World Stamps

Is Iceland’s stamp program coming to an end?

Aug 27, 2019, 2 PM
Iceland issued three stamps July 22, 2010, with ash from the eruption the Eyjafjallajokull volcano a few months earlier embedded in the ink used for parts of the stamp design. A triangular airmail stamp showing a gyrfalcon was issued in 1930.

Philatelic Foreword by Jay Bigalke

Iceland’s has a long tradition of issuing interesting and innovative postage stamps, but the writing seems to be on the wall for its stamp program.

In an article in the Sept. 9 issue of Linn’s, Denise McCarty reports that Iceland’s stamp and philatelic department will close this year, according to the head of its stamp program.

Also, Iceland postal officials have reported the strong possibility that the nation will stop issuing stamps as soon as 2021.

It is hard to put into words how foolish this decision would be for a country that has remained tried-and-true to honoring its culture, history and more with its stamp program since it began issuing stamps in 1873. Stamps serve as a valuable tool for a country to showcase itself to the rest of the world.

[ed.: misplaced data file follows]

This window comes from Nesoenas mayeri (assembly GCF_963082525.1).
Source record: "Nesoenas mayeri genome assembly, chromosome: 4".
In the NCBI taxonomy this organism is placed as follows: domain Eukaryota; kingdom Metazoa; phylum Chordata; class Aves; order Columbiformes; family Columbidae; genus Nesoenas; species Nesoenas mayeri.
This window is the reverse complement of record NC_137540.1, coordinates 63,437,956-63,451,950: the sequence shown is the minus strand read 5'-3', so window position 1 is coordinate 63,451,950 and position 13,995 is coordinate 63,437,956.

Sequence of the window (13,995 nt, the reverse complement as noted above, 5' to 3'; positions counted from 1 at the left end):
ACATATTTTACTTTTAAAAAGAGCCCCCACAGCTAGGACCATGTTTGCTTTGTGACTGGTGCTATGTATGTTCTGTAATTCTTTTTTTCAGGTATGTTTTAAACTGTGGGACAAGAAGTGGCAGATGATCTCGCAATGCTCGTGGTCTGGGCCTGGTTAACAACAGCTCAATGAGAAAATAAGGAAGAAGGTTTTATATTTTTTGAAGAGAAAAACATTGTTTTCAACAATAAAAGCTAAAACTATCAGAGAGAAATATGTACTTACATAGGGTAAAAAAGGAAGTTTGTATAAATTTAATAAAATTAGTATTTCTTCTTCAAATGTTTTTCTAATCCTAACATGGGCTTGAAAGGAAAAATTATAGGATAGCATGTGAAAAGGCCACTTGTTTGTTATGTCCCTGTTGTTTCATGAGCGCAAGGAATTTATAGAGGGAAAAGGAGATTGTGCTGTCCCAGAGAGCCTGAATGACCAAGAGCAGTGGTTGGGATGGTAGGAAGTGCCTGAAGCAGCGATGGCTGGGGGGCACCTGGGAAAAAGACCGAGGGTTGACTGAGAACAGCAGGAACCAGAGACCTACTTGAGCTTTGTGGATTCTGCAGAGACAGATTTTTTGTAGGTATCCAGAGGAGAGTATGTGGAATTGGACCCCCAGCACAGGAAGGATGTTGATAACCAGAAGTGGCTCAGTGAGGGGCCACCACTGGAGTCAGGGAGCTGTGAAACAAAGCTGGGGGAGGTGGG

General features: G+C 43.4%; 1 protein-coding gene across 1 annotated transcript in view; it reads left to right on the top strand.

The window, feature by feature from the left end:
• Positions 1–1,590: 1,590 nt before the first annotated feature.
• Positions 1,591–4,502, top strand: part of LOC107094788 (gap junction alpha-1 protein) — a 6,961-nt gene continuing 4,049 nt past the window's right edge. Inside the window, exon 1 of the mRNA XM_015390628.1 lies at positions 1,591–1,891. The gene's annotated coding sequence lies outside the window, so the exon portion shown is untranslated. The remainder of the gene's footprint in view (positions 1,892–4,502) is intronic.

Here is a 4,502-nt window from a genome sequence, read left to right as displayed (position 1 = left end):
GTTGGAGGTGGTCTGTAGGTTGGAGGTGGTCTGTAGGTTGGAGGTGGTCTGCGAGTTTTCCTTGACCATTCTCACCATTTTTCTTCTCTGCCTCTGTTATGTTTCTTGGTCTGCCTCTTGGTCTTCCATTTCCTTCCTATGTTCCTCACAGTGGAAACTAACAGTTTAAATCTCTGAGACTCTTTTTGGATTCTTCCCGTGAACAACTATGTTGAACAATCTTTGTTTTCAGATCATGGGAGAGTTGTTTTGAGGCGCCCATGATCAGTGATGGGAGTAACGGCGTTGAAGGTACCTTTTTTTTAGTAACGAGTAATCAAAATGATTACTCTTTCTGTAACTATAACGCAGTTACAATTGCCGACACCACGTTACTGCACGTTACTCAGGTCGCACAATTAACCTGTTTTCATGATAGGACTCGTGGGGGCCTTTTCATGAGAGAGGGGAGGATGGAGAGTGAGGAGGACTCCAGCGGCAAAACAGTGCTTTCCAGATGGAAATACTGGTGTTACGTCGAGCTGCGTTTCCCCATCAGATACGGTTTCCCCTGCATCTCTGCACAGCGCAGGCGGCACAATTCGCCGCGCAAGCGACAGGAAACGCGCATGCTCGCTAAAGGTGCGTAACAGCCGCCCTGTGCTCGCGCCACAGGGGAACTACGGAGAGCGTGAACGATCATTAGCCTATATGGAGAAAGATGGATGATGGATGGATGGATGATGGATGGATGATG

Two of my favorite issues from Iceland represent different eras in stamp design: the 1930 triangular airmail stamp picturing a gyrfalcon (Scott C3) from the classic era, and the 2010 set of three with ash from the eruption of the Eyjafjallajokull volcano embedded into the stamps (1206-1208) from the modern era.

I reached out to Scandinavian stamp dealer and specialist Jay Smith for his reaction to the news from Iceland. His insights are presented in a What Others are Saying column in the Sept. 9 issue.

Only time will tell what Iceland’s postal officials ultimately choose to do in the next few years. I sincerely hope that they continue to issue interesting stamps long into the future.

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